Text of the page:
A federal rule mandating the use of electronic stability control was enacted in April 2007 and following a four-year phase-in, every vehicle sold since September 1, 2011 has had to use the technology which is often known as ESC, ESP or electronic stability program.

The technology is intended to help vehicles avoid skids and other accidents and has proven particularly effective at preventing rollovers, the government indicates.

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“NHTSA research has consistently shown ESC systems are especially effective in helping a driver maintain vehicle control and avoid some of the most dangerous types of crashes on the highway, including deadly vehicle rollover situations or in keeping drivers from completely running off the roadway,” said Administrator David Strickland of the National Highway Traffic Safety Administration.

As many as 10,000 Americans die in rollover crashes annually, even though rollovers occur in just 3% of highway accidents.


Stability Control Systems Yielding Dramatic Drop in SUV Death Rate

Sport-utes now safer than passenger cars thanks to anti-skid, anti-rollover technology.

by on Jun.09, 2011

A new study finds that with the increased use of anti-rollover technology SUVs now have a lower death rate than comparable passenger cars.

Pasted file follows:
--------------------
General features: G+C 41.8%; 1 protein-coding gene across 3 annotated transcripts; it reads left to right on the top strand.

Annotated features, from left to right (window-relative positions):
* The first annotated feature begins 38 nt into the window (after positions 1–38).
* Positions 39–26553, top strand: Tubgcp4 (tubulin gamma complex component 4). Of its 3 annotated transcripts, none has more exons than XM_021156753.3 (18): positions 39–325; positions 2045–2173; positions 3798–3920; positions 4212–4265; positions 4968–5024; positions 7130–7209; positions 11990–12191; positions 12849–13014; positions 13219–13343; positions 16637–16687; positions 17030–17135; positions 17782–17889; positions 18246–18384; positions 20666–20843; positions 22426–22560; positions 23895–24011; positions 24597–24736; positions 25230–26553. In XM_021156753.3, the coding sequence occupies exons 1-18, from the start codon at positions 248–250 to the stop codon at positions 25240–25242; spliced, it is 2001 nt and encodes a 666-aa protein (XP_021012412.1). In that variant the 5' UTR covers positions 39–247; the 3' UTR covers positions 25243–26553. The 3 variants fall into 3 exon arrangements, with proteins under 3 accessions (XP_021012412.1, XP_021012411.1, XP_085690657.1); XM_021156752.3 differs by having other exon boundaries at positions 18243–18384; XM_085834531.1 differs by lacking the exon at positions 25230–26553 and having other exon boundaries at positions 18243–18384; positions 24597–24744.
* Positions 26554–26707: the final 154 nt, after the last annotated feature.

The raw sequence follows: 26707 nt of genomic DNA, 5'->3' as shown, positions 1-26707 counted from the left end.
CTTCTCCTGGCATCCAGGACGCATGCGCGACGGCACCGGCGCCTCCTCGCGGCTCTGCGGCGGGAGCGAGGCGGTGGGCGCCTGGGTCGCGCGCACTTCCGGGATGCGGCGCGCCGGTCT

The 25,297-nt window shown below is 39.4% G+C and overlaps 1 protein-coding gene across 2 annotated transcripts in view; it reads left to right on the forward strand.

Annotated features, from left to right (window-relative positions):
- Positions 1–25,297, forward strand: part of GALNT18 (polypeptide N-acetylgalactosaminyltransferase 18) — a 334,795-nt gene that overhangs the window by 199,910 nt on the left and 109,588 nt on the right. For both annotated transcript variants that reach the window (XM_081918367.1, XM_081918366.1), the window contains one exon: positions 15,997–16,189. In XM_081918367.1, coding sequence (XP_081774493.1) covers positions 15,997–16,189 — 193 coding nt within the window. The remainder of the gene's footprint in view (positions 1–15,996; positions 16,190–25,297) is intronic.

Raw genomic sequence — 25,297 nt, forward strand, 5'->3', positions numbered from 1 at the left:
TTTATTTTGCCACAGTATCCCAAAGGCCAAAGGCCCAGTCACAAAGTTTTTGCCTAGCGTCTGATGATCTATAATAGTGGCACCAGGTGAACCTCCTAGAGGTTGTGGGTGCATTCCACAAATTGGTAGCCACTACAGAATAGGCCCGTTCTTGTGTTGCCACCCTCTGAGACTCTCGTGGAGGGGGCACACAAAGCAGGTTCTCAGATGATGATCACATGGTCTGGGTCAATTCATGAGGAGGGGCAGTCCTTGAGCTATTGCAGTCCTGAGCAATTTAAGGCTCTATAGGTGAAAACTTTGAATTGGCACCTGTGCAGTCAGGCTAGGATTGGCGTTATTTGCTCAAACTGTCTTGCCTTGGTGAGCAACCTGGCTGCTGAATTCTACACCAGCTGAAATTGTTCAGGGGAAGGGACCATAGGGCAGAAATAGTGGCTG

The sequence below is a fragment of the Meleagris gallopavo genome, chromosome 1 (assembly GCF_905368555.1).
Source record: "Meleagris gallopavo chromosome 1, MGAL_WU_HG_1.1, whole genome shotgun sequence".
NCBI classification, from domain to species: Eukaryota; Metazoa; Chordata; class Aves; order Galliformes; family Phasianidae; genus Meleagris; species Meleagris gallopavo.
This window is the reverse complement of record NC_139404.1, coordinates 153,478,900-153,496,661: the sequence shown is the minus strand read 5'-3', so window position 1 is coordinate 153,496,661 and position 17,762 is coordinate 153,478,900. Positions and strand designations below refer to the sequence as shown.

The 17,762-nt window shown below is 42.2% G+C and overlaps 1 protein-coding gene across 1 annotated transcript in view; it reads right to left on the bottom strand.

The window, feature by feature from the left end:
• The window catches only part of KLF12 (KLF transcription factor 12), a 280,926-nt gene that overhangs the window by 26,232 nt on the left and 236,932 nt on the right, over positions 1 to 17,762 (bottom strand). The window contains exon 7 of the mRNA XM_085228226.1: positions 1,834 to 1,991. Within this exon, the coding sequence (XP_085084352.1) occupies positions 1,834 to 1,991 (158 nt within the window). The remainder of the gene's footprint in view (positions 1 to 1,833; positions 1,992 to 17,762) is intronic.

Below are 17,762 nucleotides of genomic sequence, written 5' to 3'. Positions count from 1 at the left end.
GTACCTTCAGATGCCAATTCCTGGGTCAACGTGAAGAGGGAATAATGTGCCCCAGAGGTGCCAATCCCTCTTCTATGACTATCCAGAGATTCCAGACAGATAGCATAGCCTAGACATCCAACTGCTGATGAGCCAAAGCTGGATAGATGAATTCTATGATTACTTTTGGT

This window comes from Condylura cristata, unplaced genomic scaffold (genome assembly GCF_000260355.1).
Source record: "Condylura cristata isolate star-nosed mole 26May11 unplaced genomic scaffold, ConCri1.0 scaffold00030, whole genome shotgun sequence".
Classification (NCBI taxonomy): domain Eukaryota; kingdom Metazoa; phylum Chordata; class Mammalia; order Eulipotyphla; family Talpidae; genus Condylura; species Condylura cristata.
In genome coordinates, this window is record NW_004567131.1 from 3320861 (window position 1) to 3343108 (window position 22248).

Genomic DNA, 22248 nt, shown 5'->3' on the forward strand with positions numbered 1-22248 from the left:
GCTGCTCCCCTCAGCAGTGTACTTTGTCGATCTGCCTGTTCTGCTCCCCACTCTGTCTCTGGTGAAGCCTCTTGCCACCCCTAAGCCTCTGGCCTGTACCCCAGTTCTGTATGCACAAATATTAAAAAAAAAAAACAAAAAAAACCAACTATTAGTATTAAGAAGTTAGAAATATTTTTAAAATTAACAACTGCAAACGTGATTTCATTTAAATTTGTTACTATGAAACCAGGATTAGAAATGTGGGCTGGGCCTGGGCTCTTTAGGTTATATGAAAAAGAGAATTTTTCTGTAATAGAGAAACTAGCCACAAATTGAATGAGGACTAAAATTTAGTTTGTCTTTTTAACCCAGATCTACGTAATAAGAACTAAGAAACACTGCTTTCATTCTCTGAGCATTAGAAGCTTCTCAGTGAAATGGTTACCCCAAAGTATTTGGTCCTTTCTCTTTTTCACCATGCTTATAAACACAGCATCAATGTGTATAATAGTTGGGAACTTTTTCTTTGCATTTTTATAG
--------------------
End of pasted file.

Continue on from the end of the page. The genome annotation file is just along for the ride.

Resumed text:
Your odds of dying or being seriously injured in the crash of an SUV – especially a rollover accident – has dropped sharply in recent years, according to a new report by an insurance industry trade group that gives much of the credit to the electronic stability control systems that are now becoming standard equipment.

While many motorists tend to view big sport-utility vehicles as a safe option because they sit higher, offer broader visibility over traffic – and have plenty of sheet metal surrounding the passenger compartment – utes have traditionally had higher death rates than comparably-sized sedans and coupes.  The big problem has been rollovers, which are far more common in truck-based vehicles, and which are responsible for a significant share of SUV deaths and injuries.

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But the situation has reversed itself now that a large and growing number of sport-utility vehicles come equipped with electronic stability control, a technology designed to help maintain control in poor driving conditions or when a driver makes an error like over-accelerating into a corner.  Most of the digitially controlled ESC systems used in trucks add software to minimize the risk of rollovers.

“The rollover risk in SUVs used to outweigh their size/weight advantage, but that’s no longer the case,” thanks to electronic stability control, or ESC, said Anne McCartt, the senior vice president for research at the Insurance Institute for Highway Safety. “Pound for pound, SUVs have lower death rates.”


High-tech Rapidly Migrating from Luxury to Mainstream

Lane departure warning soon to generate $14 bil in sales.

by on Feb.23, 2011

Lane departure warning systems, once limited to luxury cars, will soon be a mainstream, $14 bil business, a new study suggests.